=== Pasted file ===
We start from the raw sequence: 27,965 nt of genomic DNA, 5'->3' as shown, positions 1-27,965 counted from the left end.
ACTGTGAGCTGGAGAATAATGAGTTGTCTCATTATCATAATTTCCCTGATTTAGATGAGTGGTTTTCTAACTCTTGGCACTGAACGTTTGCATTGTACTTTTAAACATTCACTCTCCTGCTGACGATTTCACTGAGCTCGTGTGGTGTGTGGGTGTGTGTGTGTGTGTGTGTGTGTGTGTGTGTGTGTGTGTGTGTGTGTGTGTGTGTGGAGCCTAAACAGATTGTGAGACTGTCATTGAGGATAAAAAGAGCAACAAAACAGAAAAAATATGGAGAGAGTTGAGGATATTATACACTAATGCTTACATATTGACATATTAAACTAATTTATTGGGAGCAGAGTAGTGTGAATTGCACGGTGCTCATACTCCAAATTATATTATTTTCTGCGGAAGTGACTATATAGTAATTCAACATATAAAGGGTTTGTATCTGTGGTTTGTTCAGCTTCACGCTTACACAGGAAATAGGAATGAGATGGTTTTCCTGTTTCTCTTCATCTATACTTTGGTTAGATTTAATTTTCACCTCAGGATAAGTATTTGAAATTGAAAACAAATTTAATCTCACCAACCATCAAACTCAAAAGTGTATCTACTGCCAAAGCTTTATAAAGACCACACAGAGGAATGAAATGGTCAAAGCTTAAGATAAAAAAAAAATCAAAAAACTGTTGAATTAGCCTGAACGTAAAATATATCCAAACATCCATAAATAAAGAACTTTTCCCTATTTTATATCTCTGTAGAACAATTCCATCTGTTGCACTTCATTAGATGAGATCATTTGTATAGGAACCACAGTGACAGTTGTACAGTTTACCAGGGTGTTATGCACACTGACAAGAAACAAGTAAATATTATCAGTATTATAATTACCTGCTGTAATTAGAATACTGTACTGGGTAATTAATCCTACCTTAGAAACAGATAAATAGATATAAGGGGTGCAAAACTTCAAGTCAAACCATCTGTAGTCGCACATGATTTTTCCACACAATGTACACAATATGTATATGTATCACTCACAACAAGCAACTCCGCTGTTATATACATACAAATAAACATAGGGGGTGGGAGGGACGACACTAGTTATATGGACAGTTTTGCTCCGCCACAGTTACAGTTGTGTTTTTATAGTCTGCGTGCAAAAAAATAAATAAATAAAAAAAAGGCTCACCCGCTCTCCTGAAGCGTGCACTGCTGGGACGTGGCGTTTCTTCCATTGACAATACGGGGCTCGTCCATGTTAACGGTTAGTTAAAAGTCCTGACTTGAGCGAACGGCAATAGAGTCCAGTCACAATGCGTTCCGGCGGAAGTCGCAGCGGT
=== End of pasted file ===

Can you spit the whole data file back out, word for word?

We start from the raw sequence: 27,965 nt of genomic DNA, 5'->3' as shown, positions 1-27,965 counted from the left end.
ACTGTGAGCTGGAGAATAATGAGTTGTCTCATTATCATAATTTCCCTGATTTAGATGAGTGGTTTTCTAACTCTTGGCACTGAACGTTTGCATTGTACTTTTAAACATTCACTCTCCTGCTGACGATTTCACTGAGCTCGTGTGGTGTGTGGGTGTGTGTGTGTGTGTGTGTGTGTGTGTGTGTGTGTGTGTGTGTGTGTGTGTGTGTGGAGCCTAAACAGATTGTGAGACTGTCATTGAGGATAAAAAGAGCAACAAAACAGAAAAAATATGGAGAGAGTTGAGGATATTATACACTAATGCTTACATATTGACATATTAAACTAATTTATTGGGAGCAGAGTAGTGTGAATTGCACGGTGCTCATACTCCAAATTATATTATTTTCTGCGGAAGTGACTATATAGTAATTCAACATATAAAGGGTTTGTATCTGTGGTTTGTTCAGCTTCACGCTTACACAGGAAATAGGAATGAGATGGTTTTCCTGTTTCTCTTCATCTATACTTTGGTTAGATTTAATTTTCACCTCAGGATAAGTATTTGAAATTGAAAACAAATTTAATCTCACCAACCATCAAACTCAAAAGTGTATCTACTGCCAAAGCTTTATAAAGACCACACAGAGGAATGAAATGGTCAAAGCTTAAGATAAAAAAAAAATCAAAAAACTGTTGAATTAGCCTGAACGTAAAATATATCCAAACATCCATAAATAAAGAACTTTTCCCTATTTTATATCTCTGTAGAACAATTCCATCTGTTGCACTTCATTAGATGAGATCATTTGTATAGGAACCACAGTGACAGTTGTACAGTTTACCAGGGTGTTATGCACACTGACAAGAAACAAGTAAATATTATCAGTATTATAATTACCTGCTGTAATTAGAATACTGTACTGGGTAATTAATCCTACCTTAGAAACAGATAAATAGATATAAGGGGTGCAAAACTTCAAGTCAAACCATCTGTAGTCGCACATGATTTTTCCACACAATGTACACAATATGTATATGTATCACTCACAACAAGCAACTCCGCTGTTATATACATACAAATAAACATAGGGGGTGGGAGGGACGACACTAGTTATATGGACAGTTTTGCTCCGCCACAGTTACAGTTGTGTTTTTATAGTCTGCGTGCAAAAAAATAAATAAATAAAAAAAAGGCTCACCCGCTCTCCTGAAGCGTGCACTGCTGGGACGTGGCGTTTCTTCCATTGACAATACGGGGCTCGTCCATGTTAACGGTTAGTTAAAAGTCCTGACTTGAGCGAACGGCAATAGAGTCCAGTCACAATGCGTTCCGGCGGAAGTCGCAGCGGT